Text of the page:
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Barnes never quite got used to the 9-hour time difference between Oregon and Poland and the scheduling nightmares that produced for what has become a global relief effort. And for a conflict that only began Feb. 24, the effort has been remarkably wellorganized, Barnes noted. You can’t put all 2.5 million refugees in Warsaw. So you turn the nation’s capital and largest city into a massive staging area: figure out the Interested in using your skills 1-3 days per week to work hands on providing Routine Foot Care Services to our seniors in need? Located in Silverton and Woodburn, SILVER ANGELS FOOT CARE is seeking a RN business owner to join our team – which serves a client base of 200. Tour the foot clinic at Silverton Senior Center to see if you’d be a suitable candidate to join our fun team. Training classes on Routine Foot Care available in Washington and we offer on site mentoring and precepting. Call Angela for more information at 503-201-6461.
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Free sausage lunch surprise for volunteer crew at Detroit Community Center construction site Volunteers working to finish the Detroit Lake Community Center were recently treated to a free lunch by local businesses as the project nears completion. Construction on the new community center started a year ago after the original building was destroyed during wildfires in 2020. The Santiam Rebuild Coalition has been collecting donations of labor and resources for the project through the Detroit Lake Foundation. The foundation said a grand re-opening will be announced soon.
Relief agencies in Poland are using small vans to ferry supplies toward the Ukrainian border. The vans return with more refugees. KURT BARNES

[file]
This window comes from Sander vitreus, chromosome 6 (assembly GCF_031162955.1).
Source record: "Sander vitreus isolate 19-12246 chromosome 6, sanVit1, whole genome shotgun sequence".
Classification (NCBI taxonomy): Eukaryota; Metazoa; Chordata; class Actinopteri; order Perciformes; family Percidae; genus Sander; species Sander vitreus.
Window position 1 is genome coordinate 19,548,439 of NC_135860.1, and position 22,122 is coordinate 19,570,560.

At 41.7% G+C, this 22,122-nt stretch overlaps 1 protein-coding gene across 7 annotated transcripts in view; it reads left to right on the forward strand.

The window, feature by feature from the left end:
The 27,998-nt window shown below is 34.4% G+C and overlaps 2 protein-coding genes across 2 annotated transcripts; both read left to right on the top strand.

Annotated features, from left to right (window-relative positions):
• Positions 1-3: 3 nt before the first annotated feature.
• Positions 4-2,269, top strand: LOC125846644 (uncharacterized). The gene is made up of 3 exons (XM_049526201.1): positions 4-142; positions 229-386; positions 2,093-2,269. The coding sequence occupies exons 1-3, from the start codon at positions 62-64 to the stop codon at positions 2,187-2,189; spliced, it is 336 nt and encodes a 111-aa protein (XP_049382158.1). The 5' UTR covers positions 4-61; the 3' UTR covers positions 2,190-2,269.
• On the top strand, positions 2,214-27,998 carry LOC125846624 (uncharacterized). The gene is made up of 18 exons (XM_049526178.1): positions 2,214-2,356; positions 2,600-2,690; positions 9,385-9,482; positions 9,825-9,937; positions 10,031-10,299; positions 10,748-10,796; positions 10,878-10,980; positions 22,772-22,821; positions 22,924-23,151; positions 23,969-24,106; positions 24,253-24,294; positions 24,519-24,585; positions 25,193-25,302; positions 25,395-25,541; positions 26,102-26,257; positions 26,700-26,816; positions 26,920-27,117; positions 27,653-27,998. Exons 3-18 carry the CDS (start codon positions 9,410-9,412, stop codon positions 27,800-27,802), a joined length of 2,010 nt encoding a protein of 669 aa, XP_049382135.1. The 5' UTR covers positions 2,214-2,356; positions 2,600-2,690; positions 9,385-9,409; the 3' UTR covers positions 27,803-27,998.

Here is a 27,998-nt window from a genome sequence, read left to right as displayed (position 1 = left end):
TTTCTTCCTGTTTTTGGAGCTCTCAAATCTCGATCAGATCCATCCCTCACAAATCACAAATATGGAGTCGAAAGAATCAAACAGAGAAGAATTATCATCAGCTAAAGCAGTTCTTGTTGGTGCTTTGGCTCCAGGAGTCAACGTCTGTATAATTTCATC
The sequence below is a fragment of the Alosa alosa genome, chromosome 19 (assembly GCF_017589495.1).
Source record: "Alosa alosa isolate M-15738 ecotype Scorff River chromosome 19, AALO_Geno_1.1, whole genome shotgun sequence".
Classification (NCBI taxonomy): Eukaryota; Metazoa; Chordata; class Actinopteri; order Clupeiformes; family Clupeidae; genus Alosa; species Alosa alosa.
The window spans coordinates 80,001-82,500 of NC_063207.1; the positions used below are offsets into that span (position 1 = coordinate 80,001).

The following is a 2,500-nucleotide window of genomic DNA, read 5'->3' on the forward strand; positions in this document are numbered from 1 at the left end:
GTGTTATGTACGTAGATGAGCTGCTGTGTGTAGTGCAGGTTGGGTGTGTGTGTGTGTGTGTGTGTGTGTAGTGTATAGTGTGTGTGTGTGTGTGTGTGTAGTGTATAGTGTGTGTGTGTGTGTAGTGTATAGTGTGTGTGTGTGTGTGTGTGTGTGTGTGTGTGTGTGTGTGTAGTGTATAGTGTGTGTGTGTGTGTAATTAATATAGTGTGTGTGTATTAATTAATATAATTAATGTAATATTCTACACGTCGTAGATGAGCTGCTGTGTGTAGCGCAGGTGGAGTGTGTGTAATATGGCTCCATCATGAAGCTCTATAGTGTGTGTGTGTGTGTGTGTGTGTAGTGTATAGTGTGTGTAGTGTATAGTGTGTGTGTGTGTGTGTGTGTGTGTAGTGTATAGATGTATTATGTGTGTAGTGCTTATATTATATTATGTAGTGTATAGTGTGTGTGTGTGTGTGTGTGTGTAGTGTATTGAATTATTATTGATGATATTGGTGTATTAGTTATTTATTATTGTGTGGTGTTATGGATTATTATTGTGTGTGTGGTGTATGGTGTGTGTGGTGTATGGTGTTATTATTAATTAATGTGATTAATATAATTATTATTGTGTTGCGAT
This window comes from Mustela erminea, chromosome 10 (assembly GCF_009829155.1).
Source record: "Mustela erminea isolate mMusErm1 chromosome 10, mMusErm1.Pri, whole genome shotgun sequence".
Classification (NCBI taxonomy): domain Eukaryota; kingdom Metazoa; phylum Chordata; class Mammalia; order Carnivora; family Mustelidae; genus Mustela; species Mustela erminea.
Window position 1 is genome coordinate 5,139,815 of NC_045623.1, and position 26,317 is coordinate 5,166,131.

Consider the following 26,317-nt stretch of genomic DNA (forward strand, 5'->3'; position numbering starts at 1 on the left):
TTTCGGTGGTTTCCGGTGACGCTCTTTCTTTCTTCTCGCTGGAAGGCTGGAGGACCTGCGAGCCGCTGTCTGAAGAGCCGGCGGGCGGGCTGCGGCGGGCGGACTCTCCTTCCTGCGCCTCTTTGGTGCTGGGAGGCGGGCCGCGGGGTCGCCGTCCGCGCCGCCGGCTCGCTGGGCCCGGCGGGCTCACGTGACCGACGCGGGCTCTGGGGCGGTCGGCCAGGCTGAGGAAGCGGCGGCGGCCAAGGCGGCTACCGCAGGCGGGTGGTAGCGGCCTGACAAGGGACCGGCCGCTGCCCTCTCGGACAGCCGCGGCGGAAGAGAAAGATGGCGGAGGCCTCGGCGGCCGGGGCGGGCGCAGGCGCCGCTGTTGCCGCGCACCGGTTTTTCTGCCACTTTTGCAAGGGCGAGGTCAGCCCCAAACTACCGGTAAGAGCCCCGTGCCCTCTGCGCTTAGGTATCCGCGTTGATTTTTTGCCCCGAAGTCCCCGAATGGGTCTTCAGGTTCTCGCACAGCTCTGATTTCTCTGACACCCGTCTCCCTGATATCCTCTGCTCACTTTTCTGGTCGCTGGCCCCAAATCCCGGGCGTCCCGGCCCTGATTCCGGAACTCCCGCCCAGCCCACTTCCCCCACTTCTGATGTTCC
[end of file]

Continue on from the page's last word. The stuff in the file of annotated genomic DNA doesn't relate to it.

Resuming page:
immediate needs of the refugees and then find places throughout the country to place them. All public transportation is free for Ukrainians. “People are sleeping in train stations
because they don’t want to get too far away from where they are going to go next,” Barnes said. “This is not going to be a short-term relief effort. This is a long haul thing. And certainly Poland is taking on more than its share of the load at the moment.”
On March 25, DeSantis Landscapes, of Salem, trucked in sausages donated by Mt. Angel Sausage Co. and grilled them on-site for workers. Rich Duncan Construction Inc, of Salem, who is leading the project, said on Facebook they were very grateful for the kindness of the businesses. “Thank you for your kind hearts and supporting the community,” they said.
“We appreciate you all!” DeSantis Landscapes was already planning to arrive with workers, and PVC donated by Horizon Distributors, to help rebuild the irrigation system. The free lunch was a total surprise for the volunteers, as well as the fact that Mt. Angel Sausage Co. decided not to charge for the meat when DeSantis arrived to pick it up. – Stephen Floyd
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April 2022 • 5
Silverton Habitat project gets a federal boost
By James Day
the home its members will be responsible for the mortgage and upkeep.
Efforts to put together an ambitious 18-home Habitat for Humanity project in Silverton are receiving a $1 million windfall from the federal government.
One home in the subdivision is nearing completion and might be occupied as soon as July, Anderson said. The homes, six single-family residences and 12 townhouses, will be constructed on a 1.9acre parcel off of Pine Street across from the entrance to Silverton High School.
The funds, part of a $1.5 trillion spending package signed by President Joe Biden last month, were secured by Oregon’s two U.S. senators, Ron Wyden and Jeff Merkley. North Willamette Valley Habitat for Humanity is scheduled to receive the funds later this spring. “We’re in this housing crisis together,” said Kari Johnsen, executive director of the North Willamette Habitat chapter. “The congressionally directed funding we are receiving, thanks to Sen. Merkley and Sen. Wyden, will support the capital growth of our subdivision in Silverton. This is a win not only for North Willamette Habitat for Humanity but also for Silverton and the surrounding communities.” The new funding represents approximately 30% of the overall budget for the project,
North Willamette Habitat hopes to begin construction on a second house in May or June, Anderson said, “and we are hoping to ramp up to 5 homes per year through the project, and wrap up late 2025/early 2026.” This is the almost-completed first home in what eventually will be an 18-home Habitat for Humanity development off of Pine Street in Silverton. JAMES DAY